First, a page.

Colorado Home Births After Cesarean: A Call to Action

There has been a great deal of information swirling around Facebook recently about the new VBAC (vaginal birth after cesarean) amendment added onto the registered midwife bill, HB 1360. This post will hopefully lay out all of the current information and help clarify the issue.

Cesarean section has become an overwhelmingly common-place way for a baby to be born. While I am very grateful for the wonder of modern science when needed, this tool is greatly overused. In the United States, our cesarean birth rate is now 32.2%. According to the World Health Organization, “At population level, caesarean section rates higher than 10% are not associated with reductions in maternal and newborn mortality rates.” This means our current rate is over three times higher than necessary.  Though cesareans are generally considered a safe and straight-forward surgery, they are not without risks. The mother is at a higher risk of infection, hemorrhage, pain lasting more than six months, and increased risks during subsequent births. The baby is at a higher risk for respiratory problems including asthma in childhood, being accidentally  cut during the birth and death in the first 28 days after birth.  Of course risk is always a balancing act, and sometimes the risks associated with c-section are worth taking because the situational risk of an obstructed delivery or other complication of a particular pregnancy is greater. However, statistics tells us that the majority of caesarean births performed in the United States are unnecessary.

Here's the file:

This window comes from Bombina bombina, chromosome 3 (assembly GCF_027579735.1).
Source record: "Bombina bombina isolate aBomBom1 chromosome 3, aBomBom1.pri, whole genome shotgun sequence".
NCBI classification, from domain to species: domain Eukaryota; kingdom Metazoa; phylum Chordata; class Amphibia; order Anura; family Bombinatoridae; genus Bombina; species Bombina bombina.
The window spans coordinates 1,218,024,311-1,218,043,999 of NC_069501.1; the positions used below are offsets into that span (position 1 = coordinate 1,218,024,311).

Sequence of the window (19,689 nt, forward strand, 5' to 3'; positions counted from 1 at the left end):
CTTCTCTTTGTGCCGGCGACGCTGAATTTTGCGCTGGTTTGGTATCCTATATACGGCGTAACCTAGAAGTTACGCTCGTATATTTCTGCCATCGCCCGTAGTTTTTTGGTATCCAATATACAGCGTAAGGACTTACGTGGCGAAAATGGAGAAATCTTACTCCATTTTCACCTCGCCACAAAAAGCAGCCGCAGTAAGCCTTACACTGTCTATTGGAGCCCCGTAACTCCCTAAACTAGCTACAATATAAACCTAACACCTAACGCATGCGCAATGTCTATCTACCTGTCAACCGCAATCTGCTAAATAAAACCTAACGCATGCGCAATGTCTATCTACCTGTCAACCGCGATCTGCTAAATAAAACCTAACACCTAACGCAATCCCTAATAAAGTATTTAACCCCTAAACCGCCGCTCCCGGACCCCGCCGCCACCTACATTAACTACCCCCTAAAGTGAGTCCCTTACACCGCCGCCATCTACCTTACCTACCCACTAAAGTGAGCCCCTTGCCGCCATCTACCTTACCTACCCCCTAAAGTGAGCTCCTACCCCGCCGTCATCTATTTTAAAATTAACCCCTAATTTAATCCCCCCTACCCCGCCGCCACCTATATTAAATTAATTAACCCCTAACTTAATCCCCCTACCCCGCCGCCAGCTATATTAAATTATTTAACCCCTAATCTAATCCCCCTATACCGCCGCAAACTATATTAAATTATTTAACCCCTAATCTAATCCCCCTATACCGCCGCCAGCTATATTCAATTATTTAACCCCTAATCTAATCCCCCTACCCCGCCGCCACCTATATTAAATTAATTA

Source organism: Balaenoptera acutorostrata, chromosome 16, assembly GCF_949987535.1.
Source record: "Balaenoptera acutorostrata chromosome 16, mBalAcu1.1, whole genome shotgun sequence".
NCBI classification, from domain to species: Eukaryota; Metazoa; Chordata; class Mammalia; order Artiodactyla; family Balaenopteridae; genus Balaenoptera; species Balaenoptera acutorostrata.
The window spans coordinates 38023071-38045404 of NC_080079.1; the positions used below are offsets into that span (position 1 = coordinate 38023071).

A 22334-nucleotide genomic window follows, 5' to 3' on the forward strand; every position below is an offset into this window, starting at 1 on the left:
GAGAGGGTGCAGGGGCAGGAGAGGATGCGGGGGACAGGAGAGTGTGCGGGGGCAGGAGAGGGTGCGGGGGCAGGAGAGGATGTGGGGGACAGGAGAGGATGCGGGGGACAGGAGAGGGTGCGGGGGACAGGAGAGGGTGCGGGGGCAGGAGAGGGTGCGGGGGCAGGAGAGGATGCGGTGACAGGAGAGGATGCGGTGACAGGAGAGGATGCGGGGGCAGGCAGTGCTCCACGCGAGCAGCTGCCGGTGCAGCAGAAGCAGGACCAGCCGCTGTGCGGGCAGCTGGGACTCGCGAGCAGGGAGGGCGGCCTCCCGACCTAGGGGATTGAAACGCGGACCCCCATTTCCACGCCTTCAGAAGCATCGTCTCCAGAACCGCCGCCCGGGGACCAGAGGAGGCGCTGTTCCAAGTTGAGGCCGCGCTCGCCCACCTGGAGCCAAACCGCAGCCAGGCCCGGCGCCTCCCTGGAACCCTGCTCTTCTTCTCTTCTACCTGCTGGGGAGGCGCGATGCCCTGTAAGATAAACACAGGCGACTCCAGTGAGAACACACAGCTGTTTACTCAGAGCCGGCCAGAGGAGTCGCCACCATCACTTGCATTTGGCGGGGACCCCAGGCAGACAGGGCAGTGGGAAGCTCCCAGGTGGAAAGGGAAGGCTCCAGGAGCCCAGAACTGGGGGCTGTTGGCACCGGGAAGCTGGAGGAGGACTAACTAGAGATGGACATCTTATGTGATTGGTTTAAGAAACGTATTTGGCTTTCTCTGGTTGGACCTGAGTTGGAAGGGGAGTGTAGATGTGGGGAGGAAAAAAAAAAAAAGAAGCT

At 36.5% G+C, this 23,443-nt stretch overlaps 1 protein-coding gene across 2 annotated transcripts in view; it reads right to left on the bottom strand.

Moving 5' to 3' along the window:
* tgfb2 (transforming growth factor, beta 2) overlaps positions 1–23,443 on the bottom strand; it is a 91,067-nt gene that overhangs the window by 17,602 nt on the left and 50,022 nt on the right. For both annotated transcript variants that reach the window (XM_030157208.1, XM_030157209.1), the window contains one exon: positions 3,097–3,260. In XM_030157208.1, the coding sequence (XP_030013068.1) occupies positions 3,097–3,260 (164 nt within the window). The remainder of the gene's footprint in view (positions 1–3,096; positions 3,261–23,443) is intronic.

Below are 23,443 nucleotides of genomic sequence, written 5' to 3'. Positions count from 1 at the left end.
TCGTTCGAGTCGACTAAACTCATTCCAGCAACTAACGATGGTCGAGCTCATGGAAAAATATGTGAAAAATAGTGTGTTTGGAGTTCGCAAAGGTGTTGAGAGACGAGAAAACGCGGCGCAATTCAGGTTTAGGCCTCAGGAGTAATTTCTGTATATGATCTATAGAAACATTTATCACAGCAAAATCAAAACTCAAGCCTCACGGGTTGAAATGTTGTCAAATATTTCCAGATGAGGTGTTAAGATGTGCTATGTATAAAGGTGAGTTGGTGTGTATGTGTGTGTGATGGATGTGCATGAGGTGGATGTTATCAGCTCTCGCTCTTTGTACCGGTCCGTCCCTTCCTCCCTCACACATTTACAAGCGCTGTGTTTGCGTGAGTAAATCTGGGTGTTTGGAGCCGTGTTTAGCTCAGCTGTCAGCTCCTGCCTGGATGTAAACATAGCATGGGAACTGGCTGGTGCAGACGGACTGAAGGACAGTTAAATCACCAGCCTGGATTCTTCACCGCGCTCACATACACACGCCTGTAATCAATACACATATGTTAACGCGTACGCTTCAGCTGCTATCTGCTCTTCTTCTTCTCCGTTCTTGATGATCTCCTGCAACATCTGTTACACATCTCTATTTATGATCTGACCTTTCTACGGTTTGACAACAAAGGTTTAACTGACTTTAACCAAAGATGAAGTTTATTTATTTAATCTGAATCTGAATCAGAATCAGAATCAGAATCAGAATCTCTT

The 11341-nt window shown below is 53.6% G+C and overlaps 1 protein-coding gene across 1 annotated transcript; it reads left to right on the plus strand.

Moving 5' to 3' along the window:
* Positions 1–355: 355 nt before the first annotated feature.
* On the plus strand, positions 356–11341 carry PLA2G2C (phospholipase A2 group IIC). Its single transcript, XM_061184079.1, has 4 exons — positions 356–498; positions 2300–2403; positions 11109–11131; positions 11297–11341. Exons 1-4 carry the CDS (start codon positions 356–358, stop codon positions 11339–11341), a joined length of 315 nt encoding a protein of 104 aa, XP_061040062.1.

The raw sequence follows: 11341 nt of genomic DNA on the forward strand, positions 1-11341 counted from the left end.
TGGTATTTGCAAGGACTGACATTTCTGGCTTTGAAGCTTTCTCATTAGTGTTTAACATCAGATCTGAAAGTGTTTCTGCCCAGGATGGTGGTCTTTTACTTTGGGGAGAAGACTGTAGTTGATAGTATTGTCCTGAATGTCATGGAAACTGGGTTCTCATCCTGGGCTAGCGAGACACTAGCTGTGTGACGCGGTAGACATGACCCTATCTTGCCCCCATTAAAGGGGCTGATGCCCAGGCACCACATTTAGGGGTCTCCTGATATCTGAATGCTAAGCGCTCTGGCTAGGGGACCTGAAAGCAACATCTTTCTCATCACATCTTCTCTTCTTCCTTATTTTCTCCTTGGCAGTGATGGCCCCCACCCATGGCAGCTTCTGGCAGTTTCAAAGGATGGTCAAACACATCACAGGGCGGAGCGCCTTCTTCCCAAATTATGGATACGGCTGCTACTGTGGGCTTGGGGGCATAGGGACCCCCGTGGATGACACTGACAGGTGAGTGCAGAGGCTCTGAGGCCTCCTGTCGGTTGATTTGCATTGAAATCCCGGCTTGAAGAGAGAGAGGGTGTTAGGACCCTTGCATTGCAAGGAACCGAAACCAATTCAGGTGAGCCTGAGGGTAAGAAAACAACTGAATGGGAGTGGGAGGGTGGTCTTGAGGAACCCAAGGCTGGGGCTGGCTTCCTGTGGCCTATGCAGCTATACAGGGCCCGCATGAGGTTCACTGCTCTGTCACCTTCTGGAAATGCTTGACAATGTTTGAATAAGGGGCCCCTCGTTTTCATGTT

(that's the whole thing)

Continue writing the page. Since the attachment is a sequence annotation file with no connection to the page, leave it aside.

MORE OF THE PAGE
One of thstop_unnecesareanse reasons that our cesarean rate is so high is the percentage of repeat cesareans, that is, women that are scheduled for a cesarean because they had one last time. The American College of Obstetricians and Gynecologists (ACOG) recommends a trial of labor after cesarean (TOLAC) in most cases, but unfortunately many obstetricians are very uncomfortable with VBAC and so women are not being counseled about the benefits of this option. Instead women in Colorado have very limited options when requesting a VBAC. Many women who desire VBAC feel the most supported in their choice with a midwife who provides homebirth services.  This option is at risk of being stripped away by the VBAC ban amendment.